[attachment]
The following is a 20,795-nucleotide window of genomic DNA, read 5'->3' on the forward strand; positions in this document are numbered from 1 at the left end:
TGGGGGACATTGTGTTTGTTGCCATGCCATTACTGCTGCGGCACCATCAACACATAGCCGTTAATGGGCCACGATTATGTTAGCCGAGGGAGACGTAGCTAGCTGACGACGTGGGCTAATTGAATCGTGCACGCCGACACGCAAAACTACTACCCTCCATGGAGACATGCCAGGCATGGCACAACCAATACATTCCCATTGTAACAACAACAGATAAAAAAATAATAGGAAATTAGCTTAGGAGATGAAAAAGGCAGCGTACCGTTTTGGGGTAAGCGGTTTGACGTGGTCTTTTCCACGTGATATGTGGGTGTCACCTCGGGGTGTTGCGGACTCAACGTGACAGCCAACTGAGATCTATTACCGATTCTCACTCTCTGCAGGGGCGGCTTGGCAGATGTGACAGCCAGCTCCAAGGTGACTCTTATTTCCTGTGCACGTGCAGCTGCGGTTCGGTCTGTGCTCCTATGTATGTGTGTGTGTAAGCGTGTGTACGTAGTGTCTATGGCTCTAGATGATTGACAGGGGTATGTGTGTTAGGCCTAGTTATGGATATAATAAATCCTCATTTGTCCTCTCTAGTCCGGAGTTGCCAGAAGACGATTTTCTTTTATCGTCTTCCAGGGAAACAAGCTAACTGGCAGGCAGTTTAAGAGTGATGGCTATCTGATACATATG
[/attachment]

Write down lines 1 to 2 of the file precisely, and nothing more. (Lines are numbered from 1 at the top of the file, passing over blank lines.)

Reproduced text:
The following is a 20,795-nucleotide window of genomic DNA, read 5'->3' on the forward strand; positions in this document are numbered from 1 at the left end:
TGGGGGACATTGTGTTTGTTGCCATGCCATTACTGCTGCGGCACCATCAACACATAGCCGTTAATGGGCCACGATTATGTTAGCCGAGGGAGACGTAGCTAGCTGACGACGTGGGCTAATTGAATCGTGCACGCCGACACGCAAAACTACTACCCTCCATGGAGACATGCCAGGCATGGCACAACCAATACATTCCCATTGTAACAACAACAGATAAAAAAATAATAGGAAATTAGCTTAGGAGATGAAAAAGGCAGCGTACCGTTTTGGGGTAAGCGGTTTGACGTGGTCTTTTCCACGTGATATGTGGGTGTCACCTCGGGGTGTTGCGGACTCAACGTGACAGCCAACTGAGATCTATTACCGATTCTCACTCTCTGCAGGGGCGGCTTGGCAGATGTGACAGCCAGCTCCAAGGTGACTCTTATTTCCTGTGCACGTGCAGCTGCGGTTCGGTCTGTGCTCCTATGTATGTGTGTGTGTAAGCGTGTGTACGTAGTGTCTATGGCTCTAGATGATTGACAGGGGTATGTGTGTTAGGCCTAGTTATGGATATAATAAATCCTCATTTGTCCTCTCTAGTCCGGAGTTGCCAGAAGACGATTTTCTTTTATCGTCTTCCAGGGAAACAAGCTAACTGGCAGGCAGTTTAAGAGTGATGGCTATCTGATACATATG